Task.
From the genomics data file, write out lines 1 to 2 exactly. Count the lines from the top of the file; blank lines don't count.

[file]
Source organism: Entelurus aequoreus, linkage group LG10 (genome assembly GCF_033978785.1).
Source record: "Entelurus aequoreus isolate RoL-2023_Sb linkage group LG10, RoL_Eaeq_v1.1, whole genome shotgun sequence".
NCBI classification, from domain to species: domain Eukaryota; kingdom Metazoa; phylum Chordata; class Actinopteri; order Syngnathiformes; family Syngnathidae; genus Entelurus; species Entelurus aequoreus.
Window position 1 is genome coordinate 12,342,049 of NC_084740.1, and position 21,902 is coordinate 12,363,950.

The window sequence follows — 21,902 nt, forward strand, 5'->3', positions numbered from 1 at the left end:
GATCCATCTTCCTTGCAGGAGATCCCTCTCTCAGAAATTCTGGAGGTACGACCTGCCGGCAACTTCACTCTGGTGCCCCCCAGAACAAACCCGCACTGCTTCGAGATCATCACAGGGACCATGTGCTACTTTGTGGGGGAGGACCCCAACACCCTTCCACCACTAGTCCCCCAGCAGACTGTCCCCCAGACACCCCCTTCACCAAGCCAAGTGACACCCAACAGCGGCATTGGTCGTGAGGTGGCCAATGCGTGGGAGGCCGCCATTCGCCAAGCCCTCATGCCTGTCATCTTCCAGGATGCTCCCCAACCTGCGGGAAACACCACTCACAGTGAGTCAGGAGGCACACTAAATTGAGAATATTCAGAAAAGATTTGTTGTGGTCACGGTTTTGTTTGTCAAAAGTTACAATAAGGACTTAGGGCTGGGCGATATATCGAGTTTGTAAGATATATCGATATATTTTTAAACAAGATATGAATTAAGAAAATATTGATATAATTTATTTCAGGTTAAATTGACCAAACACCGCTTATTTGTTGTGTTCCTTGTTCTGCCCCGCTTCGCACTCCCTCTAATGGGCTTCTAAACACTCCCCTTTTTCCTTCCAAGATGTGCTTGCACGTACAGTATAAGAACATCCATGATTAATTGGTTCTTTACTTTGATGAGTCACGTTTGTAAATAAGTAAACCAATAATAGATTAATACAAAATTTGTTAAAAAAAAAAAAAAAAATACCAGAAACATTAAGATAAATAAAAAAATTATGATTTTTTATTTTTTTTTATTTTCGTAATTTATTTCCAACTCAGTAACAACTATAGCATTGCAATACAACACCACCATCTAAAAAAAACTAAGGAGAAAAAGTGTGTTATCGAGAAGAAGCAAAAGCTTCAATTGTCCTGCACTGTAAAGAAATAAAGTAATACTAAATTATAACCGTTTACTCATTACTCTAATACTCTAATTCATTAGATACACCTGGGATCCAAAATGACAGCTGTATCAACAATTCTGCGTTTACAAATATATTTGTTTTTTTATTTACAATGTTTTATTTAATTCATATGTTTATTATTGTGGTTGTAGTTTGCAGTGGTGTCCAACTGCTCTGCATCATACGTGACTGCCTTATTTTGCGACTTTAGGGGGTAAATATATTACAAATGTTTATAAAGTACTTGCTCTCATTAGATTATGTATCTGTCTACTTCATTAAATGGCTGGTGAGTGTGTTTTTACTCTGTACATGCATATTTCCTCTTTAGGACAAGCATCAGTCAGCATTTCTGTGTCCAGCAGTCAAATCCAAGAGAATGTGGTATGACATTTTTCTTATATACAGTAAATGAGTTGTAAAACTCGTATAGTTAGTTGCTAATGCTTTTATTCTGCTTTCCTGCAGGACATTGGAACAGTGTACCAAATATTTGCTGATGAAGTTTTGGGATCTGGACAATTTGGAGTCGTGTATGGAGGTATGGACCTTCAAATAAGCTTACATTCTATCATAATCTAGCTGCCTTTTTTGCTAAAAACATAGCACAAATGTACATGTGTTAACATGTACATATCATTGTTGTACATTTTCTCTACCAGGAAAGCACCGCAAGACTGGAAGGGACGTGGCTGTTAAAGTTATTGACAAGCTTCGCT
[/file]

Source organism: Entelurus aequoreus, linkage group LG10 (genome assembly GCF_033978785.1).
Source record: "Entelurus aequoreus isolate RoL-2023_Sb linkage group LG10, RoL_Eaeq_v1.1, whole genome shotgun sequence".